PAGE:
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Old 12-30-2012, 12:35 AM   #27
GS Addict
Pepperfool
 
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Joined: Sep 2006
Location: Sunshine Coast B.C.
Oddometer: 3,048
Dark fluid as reported = failed slave cylinder (piston is spinning due to failed release bearing) no amount of flushing is going to fix. Too late.
When the slave is pulled there will be a dark sludge in the cavity and the slave end. It looks like grease but it is water soluble (product of brake fluid leakage) be sure to clean out completely.

BB has good price on slave cylinders that are the exact OEM Magura replacement.

Before installing be sure to check the new slave release bearing for adequate grease.
I find almost every new one from BMW has just a tiny dab of grease often not even touching the balls (automated greasing?)
Add high temp wheel bearing grease with a Q tip and work around ensuring that all the balls are well greased.
That wee bearing is spinning all the time!

While in there be sure to cut back the neoprene sleeve that partially covers the pressure line coming down from the clutch lever.
It typically holds water in it and will eventually rust out the elbow above the banjo. Cut back about 1"

As far as bleeding the system goes I push the brake fluid up from the bottom the way BMW does it at the factory.
A modified brake bleed screw (pushes the ball) and a syringe does the job. Some find bleeding a dry clutch system frustrating, this method takes 2 minutes. Cover the open clutch reservoir with a rag as fluid will shoot up when it arrives!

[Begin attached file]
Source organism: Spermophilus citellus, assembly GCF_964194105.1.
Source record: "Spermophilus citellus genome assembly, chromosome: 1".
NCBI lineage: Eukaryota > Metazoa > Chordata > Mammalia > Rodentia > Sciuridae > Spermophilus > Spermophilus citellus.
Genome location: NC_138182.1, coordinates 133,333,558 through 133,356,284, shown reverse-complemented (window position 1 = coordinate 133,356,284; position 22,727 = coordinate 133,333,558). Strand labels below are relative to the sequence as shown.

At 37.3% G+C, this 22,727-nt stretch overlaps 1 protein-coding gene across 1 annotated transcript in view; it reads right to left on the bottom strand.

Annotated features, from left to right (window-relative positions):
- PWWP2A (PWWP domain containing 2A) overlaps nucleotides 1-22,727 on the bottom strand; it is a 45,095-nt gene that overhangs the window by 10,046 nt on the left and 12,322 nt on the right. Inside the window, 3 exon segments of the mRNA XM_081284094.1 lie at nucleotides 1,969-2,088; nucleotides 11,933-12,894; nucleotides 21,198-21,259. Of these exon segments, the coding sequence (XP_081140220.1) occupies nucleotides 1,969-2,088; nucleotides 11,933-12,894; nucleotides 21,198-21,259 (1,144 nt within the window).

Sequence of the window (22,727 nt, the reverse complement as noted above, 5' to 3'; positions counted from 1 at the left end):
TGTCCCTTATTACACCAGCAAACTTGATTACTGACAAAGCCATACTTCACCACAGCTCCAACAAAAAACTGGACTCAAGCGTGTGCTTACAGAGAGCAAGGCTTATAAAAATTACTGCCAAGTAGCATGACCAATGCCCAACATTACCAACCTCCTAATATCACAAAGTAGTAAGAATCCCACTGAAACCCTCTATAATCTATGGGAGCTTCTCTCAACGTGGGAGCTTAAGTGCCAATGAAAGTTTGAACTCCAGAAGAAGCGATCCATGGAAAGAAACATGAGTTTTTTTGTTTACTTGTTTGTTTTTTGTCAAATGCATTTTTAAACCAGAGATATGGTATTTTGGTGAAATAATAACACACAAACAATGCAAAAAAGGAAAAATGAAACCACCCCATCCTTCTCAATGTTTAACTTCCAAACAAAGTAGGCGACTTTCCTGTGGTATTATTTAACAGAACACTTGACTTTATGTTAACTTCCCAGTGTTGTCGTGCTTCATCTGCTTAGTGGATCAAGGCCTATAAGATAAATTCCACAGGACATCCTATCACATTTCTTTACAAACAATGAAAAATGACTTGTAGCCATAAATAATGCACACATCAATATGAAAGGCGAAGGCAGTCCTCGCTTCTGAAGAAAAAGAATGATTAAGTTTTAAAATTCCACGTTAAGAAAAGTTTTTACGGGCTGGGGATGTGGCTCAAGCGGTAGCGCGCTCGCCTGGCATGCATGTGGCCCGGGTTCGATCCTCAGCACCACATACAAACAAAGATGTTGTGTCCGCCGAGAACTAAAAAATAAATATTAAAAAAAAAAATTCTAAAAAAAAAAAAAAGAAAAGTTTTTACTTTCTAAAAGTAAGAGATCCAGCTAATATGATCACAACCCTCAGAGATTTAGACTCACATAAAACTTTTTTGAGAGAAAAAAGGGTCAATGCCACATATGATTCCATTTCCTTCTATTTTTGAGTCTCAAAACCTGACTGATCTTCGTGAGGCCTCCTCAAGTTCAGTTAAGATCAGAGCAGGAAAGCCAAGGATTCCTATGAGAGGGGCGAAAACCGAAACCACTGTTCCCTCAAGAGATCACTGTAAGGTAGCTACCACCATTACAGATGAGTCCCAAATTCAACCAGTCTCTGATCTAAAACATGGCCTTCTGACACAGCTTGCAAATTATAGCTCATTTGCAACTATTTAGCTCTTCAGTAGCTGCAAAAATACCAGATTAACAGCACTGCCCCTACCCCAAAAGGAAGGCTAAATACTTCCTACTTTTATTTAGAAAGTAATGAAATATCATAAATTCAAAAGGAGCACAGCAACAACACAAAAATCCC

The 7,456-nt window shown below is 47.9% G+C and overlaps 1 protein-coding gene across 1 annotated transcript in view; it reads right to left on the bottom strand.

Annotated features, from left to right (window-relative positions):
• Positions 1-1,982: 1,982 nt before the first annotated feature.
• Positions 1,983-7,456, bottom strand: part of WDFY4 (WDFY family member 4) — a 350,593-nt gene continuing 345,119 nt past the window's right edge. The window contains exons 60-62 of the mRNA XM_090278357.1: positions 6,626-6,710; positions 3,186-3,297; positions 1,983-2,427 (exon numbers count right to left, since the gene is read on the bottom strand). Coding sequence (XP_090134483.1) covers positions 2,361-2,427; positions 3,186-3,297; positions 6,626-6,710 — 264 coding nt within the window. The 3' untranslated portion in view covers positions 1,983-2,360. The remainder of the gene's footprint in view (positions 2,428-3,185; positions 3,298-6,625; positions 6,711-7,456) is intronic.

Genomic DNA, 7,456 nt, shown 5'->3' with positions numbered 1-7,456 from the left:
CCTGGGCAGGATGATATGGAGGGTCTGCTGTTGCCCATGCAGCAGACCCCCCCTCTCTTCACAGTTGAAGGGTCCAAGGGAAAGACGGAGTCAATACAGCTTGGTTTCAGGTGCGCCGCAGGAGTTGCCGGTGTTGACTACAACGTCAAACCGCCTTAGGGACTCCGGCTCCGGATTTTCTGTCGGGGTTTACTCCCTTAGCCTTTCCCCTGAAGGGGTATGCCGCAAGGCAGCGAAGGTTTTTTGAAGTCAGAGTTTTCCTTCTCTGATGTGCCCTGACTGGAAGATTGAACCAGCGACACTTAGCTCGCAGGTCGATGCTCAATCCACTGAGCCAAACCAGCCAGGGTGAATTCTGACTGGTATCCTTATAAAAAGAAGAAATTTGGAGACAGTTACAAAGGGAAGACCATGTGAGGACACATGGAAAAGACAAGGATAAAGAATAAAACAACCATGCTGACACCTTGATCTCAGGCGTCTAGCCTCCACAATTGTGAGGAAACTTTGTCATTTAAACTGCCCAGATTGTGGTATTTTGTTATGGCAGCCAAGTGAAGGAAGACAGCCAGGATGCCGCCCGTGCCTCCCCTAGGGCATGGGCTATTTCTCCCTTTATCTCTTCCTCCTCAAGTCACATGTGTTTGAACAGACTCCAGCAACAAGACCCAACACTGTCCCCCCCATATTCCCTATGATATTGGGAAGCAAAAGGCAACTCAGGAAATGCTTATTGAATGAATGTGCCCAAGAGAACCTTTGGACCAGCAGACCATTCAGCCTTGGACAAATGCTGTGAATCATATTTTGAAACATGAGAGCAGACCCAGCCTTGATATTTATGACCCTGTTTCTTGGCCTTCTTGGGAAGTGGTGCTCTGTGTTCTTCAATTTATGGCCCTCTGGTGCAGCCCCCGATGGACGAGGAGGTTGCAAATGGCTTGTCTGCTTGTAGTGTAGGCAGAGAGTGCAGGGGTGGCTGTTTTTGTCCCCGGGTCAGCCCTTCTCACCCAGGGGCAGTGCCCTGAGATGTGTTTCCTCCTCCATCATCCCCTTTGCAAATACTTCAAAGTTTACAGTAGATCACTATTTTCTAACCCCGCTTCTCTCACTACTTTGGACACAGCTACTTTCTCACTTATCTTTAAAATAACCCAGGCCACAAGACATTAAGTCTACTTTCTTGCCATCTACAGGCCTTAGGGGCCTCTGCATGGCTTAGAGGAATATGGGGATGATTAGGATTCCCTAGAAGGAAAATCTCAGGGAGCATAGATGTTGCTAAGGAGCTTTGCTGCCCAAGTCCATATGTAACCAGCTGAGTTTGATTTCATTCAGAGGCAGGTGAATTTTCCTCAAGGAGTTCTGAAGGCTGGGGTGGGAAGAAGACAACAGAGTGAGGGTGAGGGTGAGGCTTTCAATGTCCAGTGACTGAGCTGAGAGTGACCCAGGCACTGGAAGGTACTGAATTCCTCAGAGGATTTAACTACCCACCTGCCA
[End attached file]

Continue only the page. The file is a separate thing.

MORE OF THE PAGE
Do not over fill, as the clutch wears the reservoir level rises (opposite of the brake system)

Note: I believe that greasing the release bearing is as important as regularly flushing brake fluid.
My original slave cylinder is at 254,000km. I change my fluid every year and have re-lubed the bearing 3 times.


Notice the dry balls in upper picture, this is typical of what I have seen.




Detail on how to trim the neoprene sleeve. This is a near new cable and the rust is just starting. Most times rust has progressed much further by the time I see them




Reverse bleed, also works great when installing SS Brake lines




Closeup of modified bleed screw (available at any parts jobber) Grind down the end so the threads will engage, turn in and the tip will push the ball back so the fluid can go by.
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GS Addict screwed with this post 11-25-2013 at 02:42 PM
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